Apple opens the door for iPhone repairs with used parts

Apple opens the door for iPhone repairs with used parts
Apple just announced that starting this fall, owners of certain iPhone models will be able to fix their phones with used, genuine parts and still keep everything working smoothly.

Apple is making it easier for iPhone users to repair their phones with used parts

According to the company’s blog post, this new setup is all about keeping your data safe, giving you more repair options, helping iPhones last longer, and cutting down on the environmental toll of repairs.

John Ternus, Apple’s senior vice president of Hardware Engineering, said:

Right now, when you fix an iPhone, Apple makes you match the serial numbers of your phone with new parts sold by Apple. This is called parts pairing. If you swapped in a part that is used or not from Apple, you’d get annoying pop-ups saying the part couldn’t be verified. And sometimes, things like Face ID or Touch ID wouldn’t work at all.

The new change means these pop-ups for used parts will go away. Apple says it will handle all the checks for genuine Apple parts, new or used, right on the device after the part is installed. This also means you and repair shops won’t have to provide serial numbers when ordering most parts from the Self Service Repair Store.

Initially, this will cover iPhone screens, batteries, and cameras. Apple also plans to support used parts for biometric sensors like Face ID in future iPhones.

Apple is also getting tougher on tracking used iPhone parts. The Cupertino tech giant is expanding its Activation Lock feature, which stops a lost or stolen device from being used, to include iPhone parts. If a part from another device that is locked or in Lost Mode gets used, the phone won’t fully integrate the part. Apple says:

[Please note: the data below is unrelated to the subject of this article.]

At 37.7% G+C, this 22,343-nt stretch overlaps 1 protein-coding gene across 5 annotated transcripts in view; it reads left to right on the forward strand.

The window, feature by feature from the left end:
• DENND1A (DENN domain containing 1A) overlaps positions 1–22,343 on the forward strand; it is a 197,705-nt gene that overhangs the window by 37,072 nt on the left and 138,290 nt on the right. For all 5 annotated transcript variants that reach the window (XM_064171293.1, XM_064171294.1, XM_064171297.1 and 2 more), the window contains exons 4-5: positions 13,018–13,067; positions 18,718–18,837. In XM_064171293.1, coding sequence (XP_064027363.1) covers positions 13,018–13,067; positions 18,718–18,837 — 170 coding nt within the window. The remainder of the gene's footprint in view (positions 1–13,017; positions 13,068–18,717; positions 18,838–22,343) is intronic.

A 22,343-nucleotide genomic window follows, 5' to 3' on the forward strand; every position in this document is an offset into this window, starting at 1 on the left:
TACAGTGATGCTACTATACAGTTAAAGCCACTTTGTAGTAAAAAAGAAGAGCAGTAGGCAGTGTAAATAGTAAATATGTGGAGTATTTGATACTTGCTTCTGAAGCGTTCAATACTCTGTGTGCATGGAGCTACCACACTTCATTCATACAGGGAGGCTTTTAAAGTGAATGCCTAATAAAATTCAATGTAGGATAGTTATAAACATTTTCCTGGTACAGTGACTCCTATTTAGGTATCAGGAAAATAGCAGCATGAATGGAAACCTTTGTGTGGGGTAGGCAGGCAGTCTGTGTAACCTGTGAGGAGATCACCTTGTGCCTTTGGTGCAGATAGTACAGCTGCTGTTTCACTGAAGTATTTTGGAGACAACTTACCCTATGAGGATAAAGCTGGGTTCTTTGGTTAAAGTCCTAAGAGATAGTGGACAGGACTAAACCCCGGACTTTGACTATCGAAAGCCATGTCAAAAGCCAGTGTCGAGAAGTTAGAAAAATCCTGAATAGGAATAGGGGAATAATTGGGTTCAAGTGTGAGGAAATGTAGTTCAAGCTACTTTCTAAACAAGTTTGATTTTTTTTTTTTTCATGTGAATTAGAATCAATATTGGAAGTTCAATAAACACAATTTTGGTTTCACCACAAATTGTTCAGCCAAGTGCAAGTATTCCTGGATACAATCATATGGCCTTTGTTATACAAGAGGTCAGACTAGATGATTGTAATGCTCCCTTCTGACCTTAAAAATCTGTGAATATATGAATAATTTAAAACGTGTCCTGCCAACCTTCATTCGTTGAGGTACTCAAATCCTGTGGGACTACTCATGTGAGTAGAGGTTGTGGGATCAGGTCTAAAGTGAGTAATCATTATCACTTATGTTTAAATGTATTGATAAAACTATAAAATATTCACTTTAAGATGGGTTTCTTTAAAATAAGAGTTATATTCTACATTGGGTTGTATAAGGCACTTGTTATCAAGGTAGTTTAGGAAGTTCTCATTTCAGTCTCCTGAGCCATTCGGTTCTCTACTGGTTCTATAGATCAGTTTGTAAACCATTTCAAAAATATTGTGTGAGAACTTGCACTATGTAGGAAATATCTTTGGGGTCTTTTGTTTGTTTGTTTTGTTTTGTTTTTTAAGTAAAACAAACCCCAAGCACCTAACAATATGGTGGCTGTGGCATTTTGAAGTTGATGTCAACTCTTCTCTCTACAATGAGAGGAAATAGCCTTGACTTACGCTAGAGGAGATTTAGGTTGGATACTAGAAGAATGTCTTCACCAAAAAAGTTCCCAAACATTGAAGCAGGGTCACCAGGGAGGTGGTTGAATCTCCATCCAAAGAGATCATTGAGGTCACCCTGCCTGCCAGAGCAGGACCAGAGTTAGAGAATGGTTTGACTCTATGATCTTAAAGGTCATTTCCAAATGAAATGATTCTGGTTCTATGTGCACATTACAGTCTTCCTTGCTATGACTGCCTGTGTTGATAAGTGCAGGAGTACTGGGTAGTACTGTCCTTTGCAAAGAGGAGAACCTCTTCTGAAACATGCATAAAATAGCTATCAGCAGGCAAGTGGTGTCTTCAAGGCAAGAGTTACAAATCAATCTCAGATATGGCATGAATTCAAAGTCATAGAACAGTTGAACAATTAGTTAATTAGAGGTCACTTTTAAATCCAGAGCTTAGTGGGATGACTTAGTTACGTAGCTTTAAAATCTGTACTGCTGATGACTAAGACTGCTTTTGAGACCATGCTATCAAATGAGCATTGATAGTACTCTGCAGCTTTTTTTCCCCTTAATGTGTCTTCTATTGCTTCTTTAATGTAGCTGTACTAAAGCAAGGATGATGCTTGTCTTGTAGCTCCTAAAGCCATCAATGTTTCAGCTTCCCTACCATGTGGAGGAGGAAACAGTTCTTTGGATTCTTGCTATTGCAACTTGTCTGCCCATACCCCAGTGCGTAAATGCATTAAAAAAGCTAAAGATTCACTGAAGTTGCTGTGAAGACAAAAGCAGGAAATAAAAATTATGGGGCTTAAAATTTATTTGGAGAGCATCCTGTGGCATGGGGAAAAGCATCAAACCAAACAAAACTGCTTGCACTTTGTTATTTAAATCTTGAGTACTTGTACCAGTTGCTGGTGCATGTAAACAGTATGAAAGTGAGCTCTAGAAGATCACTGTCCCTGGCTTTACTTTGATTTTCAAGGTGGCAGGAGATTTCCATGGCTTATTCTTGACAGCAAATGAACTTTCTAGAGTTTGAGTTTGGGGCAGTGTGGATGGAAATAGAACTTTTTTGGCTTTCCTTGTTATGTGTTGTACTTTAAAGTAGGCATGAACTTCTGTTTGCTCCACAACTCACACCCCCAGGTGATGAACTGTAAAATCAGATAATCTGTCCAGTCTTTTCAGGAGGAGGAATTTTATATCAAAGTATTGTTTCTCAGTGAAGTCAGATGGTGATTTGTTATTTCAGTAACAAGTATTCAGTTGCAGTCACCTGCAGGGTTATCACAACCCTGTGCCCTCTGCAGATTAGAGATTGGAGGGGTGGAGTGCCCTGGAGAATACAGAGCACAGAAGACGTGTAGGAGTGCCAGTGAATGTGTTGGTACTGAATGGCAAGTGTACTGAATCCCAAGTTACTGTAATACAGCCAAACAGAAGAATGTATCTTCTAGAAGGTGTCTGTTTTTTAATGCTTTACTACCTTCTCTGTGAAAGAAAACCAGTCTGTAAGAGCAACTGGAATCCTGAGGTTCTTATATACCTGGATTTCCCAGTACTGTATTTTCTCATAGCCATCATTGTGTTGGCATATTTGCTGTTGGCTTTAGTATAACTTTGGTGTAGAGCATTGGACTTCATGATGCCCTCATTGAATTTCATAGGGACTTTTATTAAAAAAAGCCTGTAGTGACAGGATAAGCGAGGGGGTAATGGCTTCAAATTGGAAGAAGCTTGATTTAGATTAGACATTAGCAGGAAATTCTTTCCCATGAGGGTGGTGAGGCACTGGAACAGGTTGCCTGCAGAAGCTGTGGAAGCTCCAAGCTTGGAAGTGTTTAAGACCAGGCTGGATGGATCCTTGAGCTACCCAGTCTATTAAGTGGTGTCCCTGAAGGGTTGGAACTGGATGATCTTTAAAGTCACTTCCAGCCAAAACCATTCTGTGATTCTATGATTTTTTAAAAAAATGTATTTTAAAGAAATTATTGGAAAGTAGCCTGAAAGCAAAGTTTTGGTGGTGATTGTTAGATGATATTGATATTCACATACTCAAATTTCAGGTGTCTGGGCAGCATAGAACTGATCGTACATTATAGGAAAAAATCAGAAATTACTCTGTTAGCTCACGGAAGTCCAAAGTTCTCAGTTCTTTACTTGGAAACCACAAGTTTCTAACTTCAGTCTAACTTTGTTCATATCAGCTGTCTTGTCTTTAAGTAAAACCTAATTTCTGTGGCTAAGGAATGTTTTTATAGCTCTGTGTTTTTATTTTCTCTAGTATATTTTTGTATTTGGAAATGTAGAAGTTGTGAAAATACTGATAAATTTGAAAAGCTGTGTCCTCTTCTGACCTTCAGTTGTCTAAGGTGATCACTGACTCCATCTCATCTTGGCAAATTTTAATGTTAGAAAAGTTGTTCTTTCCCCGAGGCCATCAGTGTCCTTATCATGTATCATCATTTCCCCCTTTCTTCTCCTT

Moreover, if you end up fixing your iPhone with a used part, your phone will keep track of this in the Parts and Service History section of the iOS Settings app.

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Apple hasn’t said exactly which iPhone models will get this new repair option, but it looks like it will start with the iPhone 15 and the upcoming iPhone 16 series and include newer models going forward.
While Apple still doesn’t approve of aftermarket parts, this is a big deal for repair shops and do-it-yourselfers who used to pay more for new iPhone parts. This support for second-hand parts comes after a long fight with the right-to-repair movement, spurred by new laws in the US and Europe.

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